Basically, as the entire method is not widespread, there is not much regulations to govern it. However, xenotransplantology has undergone preclinic testing and proved efficient under those conditions. So, as a result, there are some general guidelines in some jurisdictions that focus on some general matters without much delving into any specific issues.
First of all, the World Health Organization, which is a part of the UN, has issued a resolution in 2004 that urges the member states to allow any xenotransplantation practices only when a proper regulation is developed for their national level. This requirement is among the most popular in most legal documents related to the issue.
In 2008, the Changsha Communique of the WHO has expanded the list of recommendations, which now included:
- Member States should review their laws to determine whether they have adequate authority to regulate xenotransplantation, ban unregulated xenotransplantation and provide appropriate sanction for failure to comply.
- Member States should assess whether they have the resources and capacity to regulate xenotransplantation effectively. If they do not have such resources and capacity, they should ban xenotransplantation in their territories.
- If a Member State has the capacity to regulate xenotransplantation and believes xenotransplantation should be carried out, it should ensure there is an effective national registry and regulatory process in place.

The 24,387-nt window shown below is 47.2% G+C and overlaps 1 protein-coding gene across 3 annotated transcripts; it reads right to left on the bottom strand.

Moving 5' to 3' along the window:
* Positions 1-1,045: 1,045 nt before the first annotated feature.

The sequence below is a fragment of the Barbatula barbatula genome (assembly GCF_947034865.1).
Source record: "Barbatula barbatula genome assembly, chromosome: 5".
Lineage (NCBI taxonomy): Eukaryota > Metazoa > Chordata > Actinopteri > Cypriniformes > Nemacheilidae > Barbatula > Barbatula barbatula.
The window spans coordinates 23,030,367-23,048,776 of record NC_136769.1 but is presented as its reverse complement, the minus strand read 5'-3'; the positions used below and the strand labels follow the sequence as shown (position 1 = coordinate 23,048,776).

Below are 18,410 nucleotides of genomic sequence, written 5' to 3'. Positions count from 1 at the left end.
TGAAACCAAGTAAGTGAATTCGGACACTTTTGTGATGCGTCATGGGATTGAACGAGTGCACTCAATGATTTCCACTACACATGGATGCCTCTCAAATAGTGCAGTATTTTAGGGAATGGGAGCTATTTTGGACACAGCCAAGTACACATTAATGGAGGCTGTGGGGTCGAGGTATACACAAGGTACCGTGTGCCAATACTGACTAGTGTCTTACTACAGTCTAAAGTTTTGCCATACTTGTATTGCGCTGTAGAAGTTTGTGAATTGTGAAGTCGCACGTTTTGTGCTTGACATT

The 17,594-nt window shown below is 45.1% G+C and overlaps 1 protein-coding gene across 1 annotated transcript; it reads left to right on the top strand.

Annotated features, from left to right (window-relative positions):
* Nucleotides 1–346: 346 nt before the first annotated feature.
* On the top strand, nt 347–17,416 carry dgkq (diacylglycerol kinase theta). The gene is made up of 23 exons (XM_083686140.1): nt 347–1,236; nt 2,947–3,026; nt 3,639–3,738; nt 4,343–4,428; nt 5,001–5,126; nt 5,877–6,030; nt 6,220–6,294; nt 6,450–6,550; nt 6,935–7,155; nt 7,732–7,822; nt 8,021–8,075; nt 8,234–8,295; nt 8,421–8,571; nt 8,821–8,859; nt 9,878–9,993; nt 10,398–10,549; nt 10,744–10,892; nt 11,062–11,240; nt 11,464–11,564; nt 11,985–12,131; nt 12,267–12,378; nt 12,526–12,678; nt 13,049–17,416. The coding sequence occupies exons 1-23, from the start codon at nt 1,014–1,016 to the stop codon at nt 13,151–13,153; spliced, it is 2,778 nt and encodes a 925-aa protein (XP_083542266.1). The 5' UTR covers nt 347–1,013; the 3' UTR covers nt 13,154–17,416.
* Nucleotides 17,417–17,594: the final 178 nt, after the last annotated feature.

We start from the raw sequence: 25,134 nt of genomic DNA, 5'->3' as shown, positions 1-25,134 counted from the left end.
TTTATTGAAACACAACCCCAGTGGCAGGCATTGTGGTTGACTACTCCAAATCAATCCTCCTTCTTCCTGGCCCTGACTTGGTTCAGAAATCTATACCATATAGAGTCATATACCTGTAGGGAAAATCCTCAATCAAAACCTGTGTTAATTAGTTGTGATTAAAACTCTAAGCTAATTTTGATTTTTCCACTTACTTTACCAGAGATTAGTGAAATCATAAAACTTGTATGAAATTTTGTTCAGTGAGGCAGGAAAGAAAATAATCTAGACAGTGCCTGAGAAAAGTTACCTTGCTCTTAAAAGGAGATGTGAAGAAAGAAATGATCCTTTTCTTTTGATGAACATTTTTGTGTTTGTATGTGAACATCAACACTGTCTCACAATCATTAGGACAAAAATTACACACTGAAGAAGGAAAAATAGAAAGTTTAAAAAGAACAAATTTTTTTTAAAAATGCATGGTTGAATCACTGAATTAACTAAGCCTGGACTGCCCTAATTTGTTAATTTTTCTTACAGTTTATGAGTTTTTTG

In 2011, the Second Global Consultation confirmed that those recommendations remain in force.
The developments on national levels also took place. Thus, in the US the xenotransplantation matters are regulated by the FDA, which includes the investigational use of extracorporeal hemoperfusion for patients with fulminant liver failure, and the transplantation of fetal pig neuronal cells into patients with serious neurological ailments, such as refractory Parkinson’s disease.
In the EU, the authorities were very cautious about xenotransplantation and the infection risks it may create, so they issued certain recommendations as to how the EU member states should proceed in this area. Those recommendations by the Committee of Ministers include, among other things, the following:
- No xenotransplantation should be carried out in a member state that does not provide regulation for xenotransplantation activities in conformity with the provisions of this recommendation.
- No xenotransplantation activity should be carried out in a member state unless authorization is given by a body officially recognized as competent for this purpose